... OK, so we can't afford to replace the terribly inadequate branch library in Saxonville, but we have a million dollars to spend so "Police, fire, public works, and health inspection services personnel all could work away from the office more efficiently with laptops and wireless Internet access"? Um, I don't think so.
Markj is happy:
... Finally, Boston may get a chance to catch up with all of the other places that have free WiFi at the airport, with no thanks to AssPort. ...
In what is supposed to be a public place, it seems absurd to pay for wireless access, especially in a city that's supposed to be a high-tech leader.
Herald Managing Editor Joe Dwinell checks in from the Quincy Market rotunda, where he files a blog post via the marketplace's free WiFi - and where he learns from a visiting Mayo Clinic physician that the wireless service won't be giving him a brain tumor:
... He has pulled up a seat next to me to blog along. He's also asking about Mitt Romney and how a liberal Massachusetts can elect a Mormon Republican. Checks and balances, I say. ...
John Keith explains why:
... Free and low-cost wireless is available - I use it all the time, at the public libraries in Copley Square and in the South End. Starbucks has monthly plans costing $29.99 and $39.99. The city has also announced plans to install wireless along its "Main Streets."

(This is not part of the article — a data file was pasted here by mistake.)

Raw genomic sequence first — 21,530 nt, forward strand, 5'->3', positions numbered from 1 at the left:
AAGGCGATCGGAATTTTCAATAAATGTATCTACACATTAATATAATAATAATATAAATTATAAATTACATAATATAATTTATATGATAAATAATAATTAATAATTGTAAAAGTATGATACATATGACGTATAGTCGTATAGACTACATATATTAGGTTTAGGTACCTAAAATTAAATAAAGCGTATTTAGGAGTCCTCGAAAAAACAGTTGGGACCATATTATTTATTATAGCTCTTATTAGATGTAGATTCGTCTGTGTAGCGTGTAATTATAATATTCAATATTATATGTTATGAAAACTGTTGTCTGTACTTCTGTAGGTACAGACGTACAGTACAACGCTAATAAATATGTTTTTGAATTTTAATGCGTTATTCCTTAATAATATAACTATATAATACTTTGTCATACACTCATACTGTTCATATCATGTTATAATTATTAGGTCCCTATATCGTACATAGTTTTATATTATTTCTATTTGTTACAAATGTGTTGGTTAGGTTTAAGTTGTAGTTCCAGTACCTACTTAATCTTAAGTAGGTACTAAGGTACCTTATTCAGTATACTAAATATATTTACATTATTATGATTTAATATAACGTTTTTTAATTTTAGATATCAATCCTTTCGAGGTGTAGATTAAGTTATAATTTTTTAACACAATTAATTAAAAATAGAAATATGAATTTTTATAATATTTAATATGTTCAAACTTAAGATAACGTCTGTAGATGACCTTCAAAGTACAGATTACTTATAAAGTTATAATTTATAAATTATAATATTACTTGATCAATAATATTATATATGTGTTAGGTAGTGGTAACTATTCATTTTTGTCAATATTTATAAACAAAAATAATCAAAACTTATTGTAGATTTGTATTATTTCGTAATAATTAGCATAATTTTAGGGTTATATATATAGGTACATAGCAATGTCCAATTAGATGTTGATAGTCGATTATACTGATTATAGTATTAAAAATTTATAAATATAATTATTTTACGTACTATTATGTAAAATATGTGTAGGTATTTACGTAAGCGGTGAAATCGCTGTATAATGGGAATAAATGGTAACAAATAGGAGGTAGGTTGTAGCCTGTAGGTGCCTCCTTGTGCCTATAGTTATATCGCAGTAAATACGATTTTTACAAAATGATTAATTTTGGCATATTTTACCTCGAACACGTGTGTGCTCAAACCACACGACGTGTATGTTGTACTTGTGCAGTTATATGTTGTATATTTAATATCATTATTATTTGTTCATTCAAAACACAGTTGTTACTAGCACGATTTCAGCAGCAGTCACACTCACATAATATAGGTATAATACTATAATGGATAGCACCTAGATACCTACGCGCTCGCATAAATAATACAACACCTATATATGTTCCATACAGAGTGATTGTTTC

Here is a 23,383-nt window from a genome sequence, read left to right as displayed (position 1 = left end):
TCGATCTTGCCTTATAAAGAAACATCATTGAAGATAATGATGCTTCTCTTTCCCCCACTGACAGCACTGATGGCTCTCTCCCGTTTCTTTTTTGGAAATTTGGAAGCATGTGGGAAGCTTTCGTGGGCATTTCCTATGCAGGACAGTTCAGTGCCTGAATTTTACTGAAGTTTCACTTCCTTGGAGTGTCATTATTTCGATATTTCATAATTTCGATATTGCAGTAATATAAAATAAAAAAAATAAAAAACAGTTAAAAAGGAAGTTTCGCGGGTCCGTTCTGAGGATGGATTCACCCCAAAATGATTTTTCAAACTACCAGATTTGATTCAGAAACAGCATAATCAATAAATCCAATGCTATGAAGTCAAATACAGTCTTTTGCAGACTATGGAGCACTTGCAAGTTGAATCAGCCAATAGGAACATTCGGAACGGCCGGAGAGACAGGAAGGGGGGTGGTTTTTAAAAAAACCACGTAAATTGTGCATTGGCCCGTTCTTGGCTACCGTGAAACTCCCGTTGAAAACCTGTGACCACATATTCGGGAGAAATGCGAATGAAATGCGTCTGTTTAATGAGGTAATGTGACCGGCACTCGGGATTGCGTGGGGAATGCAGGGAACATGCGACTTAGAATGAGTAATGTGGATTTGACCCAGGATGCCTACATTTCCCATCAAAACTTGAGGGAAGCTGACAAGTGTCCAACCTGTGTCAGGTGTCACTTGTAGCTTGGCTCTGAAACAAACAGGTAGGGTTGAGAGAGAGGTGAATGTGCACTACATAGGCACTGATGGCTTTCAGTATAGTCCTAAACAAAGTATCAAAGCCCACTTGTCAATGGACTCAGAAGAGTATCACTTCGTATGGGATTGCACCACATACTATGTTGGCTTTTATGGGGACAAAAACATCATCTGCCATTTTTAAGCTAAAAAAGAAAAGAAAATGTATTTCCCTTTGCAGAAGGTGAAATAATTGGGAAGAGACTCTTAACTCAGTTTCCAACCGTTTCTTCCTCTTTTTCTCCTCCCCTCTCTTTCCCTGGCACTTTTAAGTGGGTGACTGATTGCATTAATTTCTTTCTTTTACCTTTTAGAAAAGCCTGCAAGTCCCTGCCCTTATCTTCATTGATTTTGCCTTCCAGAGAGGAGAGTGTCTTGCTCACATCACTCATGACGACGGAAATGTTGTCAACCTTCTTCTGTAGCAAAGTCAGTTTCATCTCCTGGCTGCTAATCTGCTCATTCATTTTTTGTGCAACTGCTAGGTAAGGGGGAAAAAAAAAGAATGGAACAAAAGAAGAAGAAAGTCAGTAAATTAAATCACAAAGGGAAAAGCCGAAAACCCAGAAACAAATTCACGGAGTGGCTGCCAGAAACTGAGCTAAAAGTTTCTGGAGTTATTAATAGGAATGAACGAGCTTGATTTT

If there was a demand for wireless access, throughout the city, you can bet that a private company would have already entered the market.
That no one has, shows there is really no interest in this, beyond a few, good-intentioned, but misguided politicians. ...
Sitting on the front porch trying to see if our wireless access point was up, I did a site survey - and discovered somebody on the block now has a wireless network called:
Fuck Off Losers
At least they were smart enough to turn on encryption.
Steve Garfield explains why he's not impressed with the city's recently released proposal for a citywide WiFi network that would include for-profit competition:
... Once we have WiFi all over Boston, I am NOT going to want to pay a daily charge or another monthly charge to get online. ...
Andrew spots a crew in Roslindale Square making a movie about a girl who runs away from Roslindale for Argentina. Plus, he discusses the difficulties of getting Wi-Fi in the Square.
Mike Mennonno finds himself in a WiFi pickle: His downstairs neighbor suddenly added encryption to her wireless network and he can't use the BPL wireless because of that matter of the outstanding library fines, which means he can't get a library card for the PIN he'd need to use their network:
... So I was stuck. It's Karma, of course. I could tell you the whole story of the card, the books, the fine, but it's very long, and very, very sordid. ...
BART, San Francisco's subway system, is looking for vendors to WiFi-enable its trains.
What if the T did that? Of course, this being Boston, you'd probably wind up with doofuses taking up three seats for their laptops and venti grandes - or whacking people in the head as they try to angle their Treos for maximum download speeds.